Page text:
Why Clients Don’t Like You
Ever dealt with someone who, even though going through the paces, you got the distinct feeling they really didn’t like you? I have. This is not someone I would come back to, would you? A client needs to like you or at least approve of you. A client might say, “Oh, she’s crazy and I don’t agree with everything, but I like her.” That’s it. Making that subliminal connection with the client is your goal.
What subliminal connection is that, you ask? You know what politically correct means, right? The use of language, actions and manners intended not to offend any particular group of people in society. Making the subliminal connection hinges on what I will call emotional correctness—or eliminating that secret, albeit silent, objection to what the client represents to you. That disapproval, not of her demands, thriftiness or tardiness, but of who she is as a person oozes out and affects your thinking, options and effort and the client picks up on it. You won’t get anyone to agree with you if they don’t trust or like you. Bingo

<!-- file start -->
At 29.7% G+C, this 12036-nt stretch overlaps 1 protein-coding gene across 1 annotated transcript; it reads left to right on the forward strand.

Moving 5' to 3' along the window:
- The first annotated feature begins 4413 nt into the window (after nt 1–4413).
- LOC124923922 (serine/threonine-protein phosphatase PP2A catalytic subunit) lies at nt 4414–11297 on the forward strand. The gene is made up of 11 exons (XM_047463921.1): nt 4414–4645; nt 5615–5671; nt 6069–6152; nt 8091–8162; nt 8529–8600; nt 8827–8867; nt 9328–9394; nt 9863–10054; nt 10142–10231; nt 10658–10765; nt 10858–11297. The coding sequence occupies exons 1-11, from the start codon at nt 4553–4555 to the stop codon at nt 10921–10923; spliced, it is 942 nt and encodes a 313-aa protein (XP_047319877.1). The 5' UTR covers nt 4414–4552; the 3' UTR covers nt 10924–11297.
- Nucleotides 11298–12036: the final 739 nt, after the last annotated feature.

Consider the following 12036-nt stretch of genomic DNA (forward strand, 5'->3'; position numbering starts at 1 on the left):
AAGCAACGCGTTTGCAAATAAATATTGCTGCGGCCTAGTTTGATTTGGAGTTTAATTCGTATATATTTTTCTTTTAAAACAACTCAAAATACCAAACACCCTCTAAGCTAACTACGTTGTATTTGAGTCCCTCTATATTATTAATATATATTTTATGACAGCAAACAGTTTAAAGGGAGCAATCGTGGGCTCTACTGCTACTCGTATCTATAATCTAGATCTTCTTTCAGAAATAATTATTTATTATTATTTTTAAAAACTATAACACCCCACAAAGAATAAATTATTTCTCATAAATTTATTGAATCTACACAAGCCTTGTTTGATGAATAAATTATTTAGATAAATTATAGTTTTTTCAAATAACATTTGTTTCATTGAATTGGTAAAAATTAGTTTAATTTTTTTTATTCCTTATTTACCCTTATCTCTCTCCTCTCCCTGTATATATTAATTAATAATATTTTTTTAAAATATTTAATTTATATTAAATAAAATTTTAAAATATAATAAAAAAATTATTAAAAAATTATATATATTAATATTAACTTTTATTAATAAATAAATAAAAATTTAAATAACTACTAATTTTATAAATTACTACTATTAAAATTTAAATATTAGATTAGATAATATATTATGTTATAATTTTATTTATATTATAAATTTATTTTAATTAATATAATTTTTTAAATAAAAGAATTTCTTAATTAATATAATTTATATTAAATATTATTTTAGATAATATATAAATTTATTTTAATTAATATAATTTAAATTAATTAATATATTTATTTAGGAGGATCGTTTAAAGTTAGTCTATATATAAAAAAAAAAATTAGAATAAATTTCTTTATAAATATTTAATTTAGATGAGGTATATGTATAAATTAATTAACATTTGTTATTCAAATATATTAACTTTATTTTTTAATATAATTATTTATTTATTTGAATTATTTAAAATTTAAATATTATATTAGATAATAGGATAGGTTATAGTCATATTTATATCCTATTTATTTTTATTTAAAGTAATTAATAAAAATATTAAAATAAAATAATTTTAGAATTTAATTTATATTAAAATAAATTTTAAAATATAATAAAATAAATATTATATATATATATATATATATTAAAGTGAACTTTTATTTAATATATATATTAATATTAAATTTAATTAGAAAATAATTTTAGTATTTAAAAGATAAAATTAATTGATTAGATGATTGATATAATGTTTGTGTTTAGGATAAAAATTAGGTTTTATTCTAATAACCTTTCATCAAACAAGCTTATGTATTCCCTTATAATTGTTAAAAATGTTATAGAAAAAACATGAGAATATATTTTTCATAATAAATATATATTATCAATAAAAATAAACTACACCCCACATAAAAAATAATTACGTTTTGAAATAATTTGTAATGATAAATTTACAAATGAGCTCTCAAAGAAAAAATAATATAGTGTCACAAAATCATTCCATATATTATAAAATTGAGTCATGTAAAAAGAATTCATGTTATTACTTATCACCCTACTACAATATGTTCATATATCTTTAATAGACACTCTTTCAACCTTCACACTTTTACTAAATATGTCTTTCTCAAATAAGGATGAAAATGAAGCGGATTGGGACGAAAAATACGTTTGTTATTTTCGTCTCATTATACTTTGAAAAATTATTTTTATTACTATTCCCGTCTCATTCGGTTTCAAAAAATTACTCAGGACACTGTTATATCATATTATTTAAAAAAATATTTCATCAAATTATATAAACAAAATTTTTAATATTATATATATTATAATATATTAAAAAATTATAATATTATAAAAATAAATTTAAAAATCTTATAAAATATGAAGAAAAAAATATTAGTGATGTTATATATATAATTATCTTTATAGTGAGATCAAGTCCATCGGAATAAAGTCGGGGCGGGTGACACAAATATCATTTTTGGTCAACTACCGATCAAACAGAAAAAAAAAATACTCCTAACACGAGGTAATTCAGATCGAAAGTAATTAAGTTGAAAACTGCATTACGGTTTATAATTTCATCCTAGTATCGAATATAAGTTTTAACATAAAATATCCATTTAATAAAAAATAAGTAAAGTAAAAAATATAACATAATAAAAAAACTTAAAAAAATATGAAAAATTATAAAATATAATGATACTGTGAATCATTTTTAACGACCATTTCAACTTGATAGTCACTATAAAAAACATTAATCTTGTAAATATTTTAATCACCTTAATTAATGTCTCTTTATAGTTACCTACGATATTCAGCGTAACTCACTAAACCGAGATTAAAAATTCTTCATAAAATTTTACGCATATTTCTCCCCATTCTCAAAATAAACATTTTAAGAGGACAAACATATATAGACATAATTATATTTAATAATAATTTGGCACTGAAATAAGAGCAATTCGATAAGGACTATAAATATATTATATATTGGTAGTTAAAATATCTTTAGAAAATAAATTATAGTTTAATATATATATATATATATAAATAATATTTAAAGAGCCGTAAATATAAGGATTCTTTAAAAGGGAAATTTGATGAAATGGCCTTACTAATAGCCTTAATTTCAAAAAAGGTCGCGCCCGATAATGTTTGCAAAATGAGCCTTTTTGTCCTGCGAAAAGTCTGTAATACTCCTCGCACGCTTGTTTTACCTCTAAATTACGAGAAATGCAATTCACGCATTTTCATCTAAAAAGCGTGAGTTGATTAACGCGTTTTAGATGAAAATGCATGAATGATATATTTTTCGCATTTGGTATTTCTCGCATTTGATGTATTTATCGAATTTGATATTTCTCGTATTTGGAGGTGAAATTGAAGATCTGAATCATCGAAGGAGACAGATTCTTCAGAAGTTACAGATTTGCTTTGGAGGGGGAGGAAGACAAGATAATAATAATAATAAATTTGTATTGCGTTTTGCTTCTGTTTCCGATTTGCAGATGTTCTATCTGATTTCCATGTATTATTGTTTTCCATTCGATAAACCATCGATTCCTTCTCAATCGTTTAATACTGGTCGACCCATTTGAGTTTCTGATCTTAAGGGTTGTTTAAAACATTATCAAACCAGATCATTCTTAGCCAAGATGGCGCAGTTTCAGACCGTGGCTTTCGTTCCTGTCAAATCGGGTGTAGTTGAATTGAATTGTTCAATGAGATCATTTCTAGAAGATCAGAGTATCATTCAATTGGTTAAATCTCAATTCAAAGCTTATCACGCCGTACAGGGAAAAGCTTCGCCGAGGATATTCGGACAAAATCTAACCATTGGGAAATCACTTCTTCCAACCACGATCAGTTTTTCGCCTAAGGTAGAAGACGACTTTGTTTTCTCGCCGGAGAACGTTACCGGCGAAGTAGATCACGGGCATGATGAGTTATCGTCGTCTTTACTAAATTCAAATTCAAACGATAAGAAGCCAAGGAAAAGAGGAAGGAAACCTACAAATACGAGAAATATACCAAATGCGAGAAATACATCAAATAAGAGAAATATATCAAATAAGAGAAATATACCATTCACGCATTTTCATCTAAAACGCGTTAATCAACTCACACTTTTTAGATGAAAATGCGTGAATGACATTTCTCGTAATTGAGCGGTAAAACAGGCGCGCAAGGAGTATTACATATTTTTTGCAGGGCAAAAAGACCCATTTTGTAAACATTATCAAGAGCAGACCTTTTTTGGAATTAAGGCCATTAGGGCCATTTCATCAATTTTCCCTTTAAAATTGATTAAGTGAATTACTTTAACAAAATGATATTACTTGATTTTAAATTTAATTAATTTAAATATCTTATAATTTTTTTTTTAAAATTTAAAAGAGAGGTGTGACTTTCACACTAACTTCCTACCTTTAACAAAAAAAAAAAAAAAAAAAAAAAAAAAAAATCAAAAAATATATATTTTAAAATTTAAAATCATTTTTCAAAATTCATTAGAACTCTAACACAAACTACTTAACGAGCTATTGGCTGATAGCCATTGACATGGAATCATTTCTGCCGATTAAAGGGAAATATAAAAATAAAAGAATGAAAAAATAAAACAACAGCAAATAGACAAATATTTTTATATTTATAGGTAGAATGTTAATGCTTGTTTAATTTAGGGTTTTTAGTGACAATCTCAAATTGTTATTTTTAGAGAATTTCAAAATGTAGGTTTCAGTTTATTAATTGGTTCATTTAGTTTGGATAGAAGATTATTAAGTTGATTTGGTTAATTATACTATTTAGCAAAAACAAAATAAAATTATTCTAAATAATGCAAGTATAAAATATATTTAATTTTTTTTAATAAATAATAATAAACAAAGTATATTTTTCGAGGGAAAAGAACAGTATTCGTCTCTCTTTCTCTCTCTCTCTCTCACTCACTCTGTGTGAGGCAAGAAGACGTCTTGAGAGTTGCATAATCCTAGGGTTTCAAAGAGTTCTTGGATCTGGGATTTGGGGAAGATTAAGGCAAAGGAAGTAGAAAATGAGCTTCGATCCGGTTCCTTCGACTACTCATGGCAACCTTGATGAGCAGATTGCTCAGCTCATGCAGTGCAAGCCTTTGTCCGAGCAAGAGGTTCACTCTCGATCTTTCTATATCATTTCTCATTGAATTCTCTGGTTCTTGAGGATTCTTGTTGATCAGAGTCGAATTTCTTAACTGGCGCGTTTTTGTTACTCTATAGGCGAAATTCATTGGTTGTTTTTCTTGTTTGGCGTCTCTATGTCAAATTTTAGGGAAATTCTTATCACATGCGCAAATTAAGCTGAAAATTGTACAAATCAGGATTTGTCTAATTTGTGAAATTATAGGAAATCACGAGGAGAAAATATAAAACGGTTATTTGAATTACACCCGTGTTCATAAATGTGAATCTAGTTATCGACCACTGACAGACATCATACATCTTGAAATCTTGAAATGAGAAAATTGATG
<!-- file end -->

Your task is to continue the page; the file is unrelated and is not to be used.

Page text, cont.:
Does this mean you have to be so sweet that you become a rug everyone steps on? Nope. It means you need to be an optimist. You need to see the beauty in the client who doesn’t see it in herself. “You are beautiful, if you don’t believe me today, I will convince you tomorrow.” You see the infinite possibilities for your client to realize her/his beauty. You bring hope, not as wishful thinking, but with scissors, combs, and brushes. This is the type of person a client returns to and will allow to cut all her hair off.
You become more likable by listening—no need to agree or go along with others--just honor their humanity, like you ask yours to be honored. It’s ok if you cannot come up to this level always, just do your best and keep trying because customer service, like learning to cut, is a learned skill.
Bring your optimistic A game to the salon, always